structural based v.s task based syllabus

Topics: Linguistics, Second language acquisition, Language Pages: 17 (3888 words) Published: January 25, 2014
ISSN 1799-2591
Theory and Practice in Language Studies, Vol. 1, No. 10, pp. 1388-1393, October 2011 © 2011 ACADEMY PUBLISHER Manufactured in Finland.

Structure-based vs. Task-based Syllabus: The
Effect of Type of Syllabus on Listening
Comprehension Ability of Iranian University
Leila Mahmoudi
Faculty of Languages and Linguistics, University of Malaya (UM), 50603, Kuala Lumpur, Malaysia Email:

Seyed Yasin Yazdi Amirkhiz (corresponding author)
Department of English, Faculty of Foreign Languages, University of Tabriz, Iran Email:
Abstract—The present study attempted to investigate the effect of typology of syllabus (structure-based vs. task-based) on the listening comprehension ability of two homogeneous classes (50 participants) during a whole academic semester. The homogeneity was attained through administration of a pre-test taken from Barron’s TOEFL (Sharpe, 1996). The selected students were assigned to a structure-based and a task-based group. The subjects in the structure-based group were instructed through American Kernel Lesson: Intermediate (O’Neil et al., 1978), and the second group was instructed through Expanding Tactics for Listening: intermediate (Richards, 2005), representing the structure-based and task-based syllabus, respectively. Unlike the structure-based group, the task-based group demonstrated a considerable and statistically significant improvement in the post-test performance. The results of this study could be of pedagogic significance to syllabus designers, material developers as well as teachers. Index Terms—Structure-based Syllabus (SBS), Task-based Syllabus (TBS), listening comprehension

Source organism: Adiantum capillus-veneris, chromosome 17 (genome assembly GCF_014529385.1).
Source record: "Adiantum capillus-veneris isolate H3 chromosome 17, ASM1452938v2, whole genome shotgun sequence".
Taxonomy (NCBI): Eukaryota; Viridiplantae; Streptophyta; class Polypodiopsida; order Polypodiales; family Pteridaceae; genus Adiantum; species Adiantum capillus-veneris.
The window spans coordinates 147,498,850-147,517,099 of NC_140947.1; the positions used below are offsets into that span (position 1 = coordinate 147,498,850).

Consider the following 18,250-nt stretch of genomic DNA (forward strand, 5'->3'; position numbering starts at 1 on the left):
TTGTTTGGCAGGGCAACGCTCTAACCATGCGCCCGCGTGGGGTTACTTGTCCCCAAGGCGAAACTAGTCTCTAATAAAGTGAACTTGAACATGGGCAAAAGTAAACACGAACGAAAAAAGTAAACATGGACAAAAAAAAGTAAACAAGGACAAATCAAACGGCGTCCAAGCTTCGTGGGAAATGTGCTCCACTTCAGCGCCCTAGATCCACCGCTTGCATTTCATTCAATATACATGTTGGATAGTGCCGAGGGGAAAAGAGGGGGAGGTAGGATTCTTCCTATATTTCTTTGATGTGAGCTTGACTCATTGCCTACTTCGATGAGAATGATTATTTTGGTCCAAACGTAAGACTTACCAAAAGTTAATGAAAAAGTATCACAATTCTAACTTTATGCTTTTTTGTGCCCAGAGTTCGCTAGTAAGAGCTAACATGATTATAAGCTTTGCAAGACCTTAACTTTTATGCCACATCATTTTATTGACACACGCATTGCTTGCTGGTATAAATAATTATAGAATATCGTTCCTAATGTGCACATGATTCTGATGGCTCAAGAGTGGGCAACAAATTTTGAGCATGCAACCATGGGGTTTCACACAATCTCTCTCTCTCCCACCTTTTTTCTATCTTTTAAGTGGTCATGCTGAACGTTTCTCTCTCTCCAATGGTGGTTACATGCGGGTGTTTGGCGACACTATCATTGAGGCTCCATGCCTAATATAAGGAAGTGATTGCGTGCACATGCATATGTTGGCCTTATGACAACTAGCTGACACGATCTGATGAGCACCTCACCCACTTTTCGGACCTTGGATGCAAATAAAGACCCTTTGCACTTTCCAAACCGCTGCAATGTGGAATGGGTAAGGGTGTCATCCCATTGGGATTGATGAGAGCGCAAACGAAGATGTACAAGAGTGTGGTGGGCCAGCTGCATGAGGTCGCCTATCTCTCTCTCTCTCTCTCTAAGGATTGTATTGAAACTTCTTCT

For many years, the role of listening in English teaching programs was undervalued and neglected. According to Richards (2002), until 1970s listening was hardly mentioned in journals at all. However, this neglected status of listening was shifted after Krashen (1985) theorized that comprehensible input was very instrumental in triggering language development. The significance of listening was further accentuated with the advent of Communicative Language Teaching (CLT). Therefore, as in other areas of language teaching, listening was approached and studied from different perspectives. Rubin (1994) enumerates five of them: 1) text characteristics 2) interlocutor characteristics 3) task characteristics 4) listener characteristics and 5) process characteristics. Despite the sizeable volume and the novel avenues of research opened for listening skill, it seems that the role of syllabus in teaching listening has been taken for granted. This is while the syllabus and the materials used for the purpose of teaching plays an essential role in the success or failure of any English teaching program. Nunan (1988) contends that the choice of a syllabus is a major decision in language teaching, and its part in the development of language teaching practices is indispensible. It is a truism to say that one of the most remarkable shifts in language education has been moving away from a structural syllabus to the one built around communicative tasks. Structural syllabus, as the name speaks for itself, is centered around structure of language. It focuses only on one aspect of language, namely grammar. However, task-based language teaching which is linked to CLT applies activities which involve real communication and the use of language for carrying out meaningful tasks. In fact, the meaningful language and tasks are considered as the important key for the learner‟s success (Richard & Rodgers, 2001, p. 223). Reviewing through the pertinent literature, the researchers discovered a research gap of the role of syllabus and materials in listening-related studies. This study is, in fact, a small attempt in this direction: to look into the degree of efficiency of the two types of syllabi (SBS and TBS) on listening...

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